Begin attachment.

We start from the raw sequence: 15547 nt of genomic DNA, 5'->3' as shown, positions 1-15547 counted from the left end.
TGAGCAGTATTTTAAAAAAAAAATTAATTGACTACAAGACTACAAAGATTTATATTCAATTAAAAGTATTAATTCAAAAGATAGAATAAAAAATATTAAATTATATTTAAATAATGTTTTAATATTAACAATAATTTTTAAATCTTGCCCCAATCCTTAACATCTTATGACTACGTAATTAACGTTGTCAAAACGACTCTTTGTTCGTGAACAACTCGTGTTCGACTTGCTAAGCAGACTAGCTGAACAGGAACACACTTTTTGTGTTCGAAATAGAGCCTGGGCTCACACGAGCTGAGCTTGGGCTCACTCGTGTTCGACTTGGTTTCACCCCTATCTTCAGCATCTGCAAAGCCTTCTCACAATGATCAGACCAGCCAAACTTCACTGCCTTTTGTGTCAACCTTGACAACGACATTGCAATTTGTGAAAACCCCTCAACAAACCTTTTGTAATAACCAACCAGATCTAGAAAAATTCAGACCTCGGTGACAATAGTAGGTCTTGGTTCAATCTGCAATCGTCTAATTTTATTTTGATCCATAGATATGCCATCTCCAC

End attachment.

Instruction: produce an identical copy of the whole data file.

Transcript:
We start from the raw sequence: 15547 nt of genomic DNA, 5'->3' as shown, positions 1-15547 counted from the left end.
TGAGCAGTATTTTAAAAAAAAAATTAATTGACTACAAGACTACAAAGATTTATATTCAATTAAAAGTATTAATTCAAAAGATAGAATAAAAAATATTAAATTATATTTAAATAATGTTTTAATATTAACAATAATTTTTAAATCTTGCCCCAATCCTTAACATCTTATGACTACGTAATTAACGTTGTCAAAACGACTCTTTGTTCGTGAACAACTCGTGTTCGACTTGCTAAGCAGACTAGCTGAACAGGAACACACTTTTTGTGTTCGAAATAGAGCCTGGGCTCACACGAGCTGAGCTTGGGCTCACTCGTGTTCGACTTGGTTTCACCCCTATCTTCAGCATCTGCAAAGCCTTCTCACAATGATCAGACCAGCCAAACTTCACTGCCTTTTGTGTCAACCTTGACAACGACATTGCAATTTGTGAAAACCCCTCAACAAACCTTTTGTAATAACCAACCAGATCTAGAAAAATTCAGACCTCGGTGACAATAGTAGGTCTTGGTTCAATCTGCAATCGTCTAATTTTATTTTGATCCATAGATATGCCATCTCCAC